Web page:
PURPOSE: Most dissolution testing systems rely on analyzing samples taken remotely from the dissolving sample surface at different time points with poor time resolution and therefore provide relatively unresolved temporally and spatially information on the dissolution process. In this study, a flexible numerical model was combined with a novel UV imaging system, allowing monitoring of the dissolution process with sub second time resolution. METHODS: The dissolution process was monitored by both effluent collection and UV imaging of compacts of paracetamol. A finite element model (FEM) was used to characterize the UV imaging system. RESULTS: A finite element model of the UV imaging system was successfully built. The dissolution of paracetamol was studied by UV imaging and by analysis of the effluent. The dissolution rates obtained from the collected effluent were in good agreement with the numerical model. The numerical model allowed an assessment of the ability of the UV imager to measure dissolution-time profiles. The simulation was able to extend the experimental results to conditions not easily obtained experimentally. CONCLUSIONS: Combining FEM,experimental dissolution data and UV imaging provided experimental validation of the FEM model as well as a detailed description of the dissolution process.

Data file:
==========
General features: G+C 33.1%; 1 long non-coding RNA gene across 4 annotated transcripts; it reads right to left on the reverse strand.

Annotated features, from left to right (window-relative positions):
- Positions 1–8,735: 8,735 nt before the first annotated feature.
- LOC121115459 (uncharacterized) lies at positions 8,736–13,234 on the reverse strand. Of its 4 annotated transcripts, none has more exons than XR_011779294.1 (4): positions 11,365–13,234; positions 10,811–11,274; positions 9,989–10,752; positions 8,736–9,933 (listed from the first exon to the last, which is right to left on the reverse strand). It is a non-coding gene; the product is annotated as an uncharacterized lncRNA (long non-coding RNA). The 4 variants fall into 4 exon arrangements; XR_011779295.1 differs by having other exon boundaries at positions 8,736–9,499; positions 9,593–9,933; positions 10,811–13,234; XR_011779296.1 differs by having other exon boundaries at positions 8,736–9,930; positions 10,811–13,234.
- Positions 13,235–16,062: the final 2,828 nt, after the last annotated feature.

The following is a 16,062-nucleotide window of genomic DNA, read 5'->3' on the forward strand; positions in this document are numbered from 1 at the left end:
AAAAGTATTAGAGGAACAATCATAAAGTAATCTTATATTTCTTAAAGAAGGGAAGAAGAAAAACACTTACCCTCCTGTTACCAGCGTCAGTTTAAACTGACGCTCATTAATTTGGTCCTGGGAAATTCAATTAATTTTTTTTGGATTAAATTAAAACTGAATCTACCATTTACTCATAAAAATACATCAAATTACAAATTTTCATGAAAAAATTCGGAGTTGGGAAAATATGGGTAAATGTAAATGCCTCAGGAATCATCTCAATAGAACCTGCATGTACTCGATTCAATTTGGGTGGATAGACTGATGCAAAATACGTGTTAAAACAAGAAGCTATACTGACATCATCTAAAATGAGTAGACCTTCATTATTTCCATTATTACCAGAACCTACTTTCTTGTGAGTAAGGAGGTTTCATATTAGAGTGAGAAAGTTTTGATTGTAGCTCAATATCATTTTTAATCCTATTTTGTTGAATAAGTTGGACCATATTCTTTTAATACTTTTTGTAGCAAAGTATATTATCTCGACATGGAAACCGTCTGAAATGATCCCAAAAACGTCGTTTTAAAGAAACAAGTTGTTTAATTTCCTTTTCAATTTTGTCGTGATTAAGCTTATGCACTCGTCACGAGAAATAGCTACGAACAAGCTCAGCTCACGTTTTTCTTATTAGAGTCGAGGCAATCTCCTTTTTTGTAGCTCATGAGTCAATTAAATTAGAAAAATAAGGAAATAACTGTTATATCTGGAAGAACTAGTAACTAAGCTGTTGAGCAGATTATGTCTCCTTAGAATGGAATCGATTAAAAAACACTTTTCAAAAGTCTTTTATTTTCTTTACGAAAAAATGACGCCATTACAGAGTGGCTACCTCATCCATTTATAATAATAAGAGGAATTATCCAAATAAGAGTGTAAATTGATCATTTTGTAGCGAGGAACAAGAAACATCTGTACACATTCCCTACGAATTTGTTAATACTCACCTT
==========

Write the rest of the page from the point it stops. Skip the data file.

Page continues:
Pharmaceutical Research, 2013, Vol 30, Issue 5, p. 1328-1337